But it isn’t perfect. Cincinnati’s Black residents continue to be disproportionately arrested – likely owing to the concentration of crime, service calls and police deployments in predominantly Black neighborhoods. Figures from 2018 show Black Cincinnati residents were roughly three times as likely to be arrested as their white counterparts.
Cincinnati’s collaborative agreement contained a number of elements that experts say are needed if police reforms are to be successful: strong leadership, flexible, goal-oriented approaches, effective oversight and externally regulated transparency.
Moreover, it depended on police officials’ ability to cultivate community investment and overcome resistance from police officers and police unions.
Community confidence is critical to police reform and community safety. When citizens view police as legitimate and trustworthy, they are more likely to report crimes, cooperate during police investigations, comply with directives and work with police to find solutions to crime.
Efforts like that in Cincinnati that put community engagement at the heart of police reforms undoubtedly are strides in the right direction. But they can go only so far. A noticeable shortcoming in most police reform programs is a focus on what is the right thing to do during confrontations with the public, rather than on trying to avert those situations in the first place.
Scaling back low-level enforcement, such as arrests for vagrancy and loitering – much of which has little public safety advantage – and having police partner with civilian responders for mental health, homelessness and drug-related calls, could mean fewer opportunities for violent police encounters.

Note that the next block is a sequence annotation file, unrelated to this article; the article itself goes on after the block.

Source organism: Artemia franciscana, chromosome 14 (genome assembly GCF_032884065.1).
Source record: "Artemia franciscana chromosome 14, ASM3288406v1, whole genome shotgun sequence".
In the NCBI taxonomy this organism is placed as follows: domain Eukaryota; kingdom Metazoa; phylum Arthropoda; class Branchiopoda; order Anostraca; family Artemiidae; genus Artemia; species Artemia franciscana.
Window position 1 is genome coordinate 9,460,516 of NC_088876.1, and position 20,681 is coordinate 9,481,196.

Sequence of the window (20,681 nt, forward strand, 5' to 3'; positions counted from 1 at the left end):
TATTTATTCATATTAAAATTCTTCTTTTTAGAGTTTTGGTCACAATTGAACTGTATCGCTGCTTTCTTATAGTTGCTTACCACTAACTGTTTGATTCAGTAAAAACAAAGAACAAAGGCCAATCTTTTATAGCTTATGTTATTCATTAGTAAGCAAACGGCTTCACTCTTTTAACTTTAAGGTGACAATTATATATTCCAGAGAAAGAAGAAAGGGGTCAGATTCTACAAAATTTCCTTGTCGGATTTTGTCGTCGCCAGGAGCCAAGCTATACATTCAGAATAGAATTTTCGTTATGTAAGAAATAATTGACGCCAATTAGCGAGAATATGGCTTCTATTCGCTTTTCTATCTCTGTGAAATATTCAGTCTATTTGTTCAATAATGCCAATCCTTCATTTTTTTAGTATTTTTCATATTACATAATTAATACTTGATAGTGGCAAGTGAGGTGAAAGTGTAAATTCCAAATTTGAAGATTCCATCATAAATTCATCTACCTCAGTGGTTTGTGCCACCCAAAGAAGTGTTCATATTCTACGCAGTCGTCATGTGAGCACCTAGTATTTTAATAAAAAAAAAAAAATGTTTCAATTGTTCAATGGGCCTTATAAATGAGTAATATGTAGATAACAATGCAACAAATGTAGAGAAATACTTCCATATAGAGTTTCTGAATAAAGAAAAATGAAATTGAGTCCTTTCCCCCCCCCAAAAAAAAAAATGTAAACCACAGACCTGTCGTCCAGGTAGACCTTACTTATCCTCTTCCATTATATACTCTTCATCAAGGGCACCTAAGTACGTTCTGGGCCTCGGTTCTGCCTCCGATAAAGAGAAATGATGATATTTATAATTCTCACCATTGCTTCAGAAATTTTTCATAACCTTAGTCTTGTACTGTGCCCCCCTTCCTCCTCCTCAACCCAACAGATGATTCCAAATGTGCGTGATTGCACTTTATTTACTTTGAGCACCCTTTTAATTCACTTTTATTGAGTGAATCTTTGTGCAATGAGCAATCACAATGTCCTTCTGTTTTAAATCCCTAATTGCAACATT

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Some departments have begun to change their enforcement policies along these lines. The Gwinnett County Police Department in Georgia, for example, stopped making arrests and issuing citations for misdemeanor marijuana possession.
A 2018 study of traffic stops in Fayetteville, North Carolina, found that redirecting enforcement away from minor infractions – such as broken taillights and expired tags – toward the more serious violations of speeding and running traffic lights resulted in reduced crime and a narrowed racial gap in stops and searches.
Removing the Trigger
Low-level infractions have often been the triggers for police interventions that end in citizen deaths. Eric Garner – who died in 2014 after a New York police officer put him in a banned chokehold – was stopped for selling loose cigarettes.
Devoting less time to policing such activity would also free up officers’ time to devote to such endeavors as analyzing crime trends, conducting wellness checks on elderly residents and mentoring community youth. I (Thaddeus Johnson) felt this as a police officer on the street, and I see it as a criminal justice scholar now.
The examples of Cincinnati, Ferguson and Baltimore show that getting community buy-in is crucial if attempts to improve policing are to be successful. We believe that evaluating officers’ performance and rewarding them based on community-oriented activities – rather than just the number of stops and arrests – could foster the support necessary for lasting reform.
Thaddeus L. Johnson is assistant professor of criminal justice and criminology at Georgia State University. Natasha N. Johnson is clinical instructor of criminal justice and criminology at Georgia State University.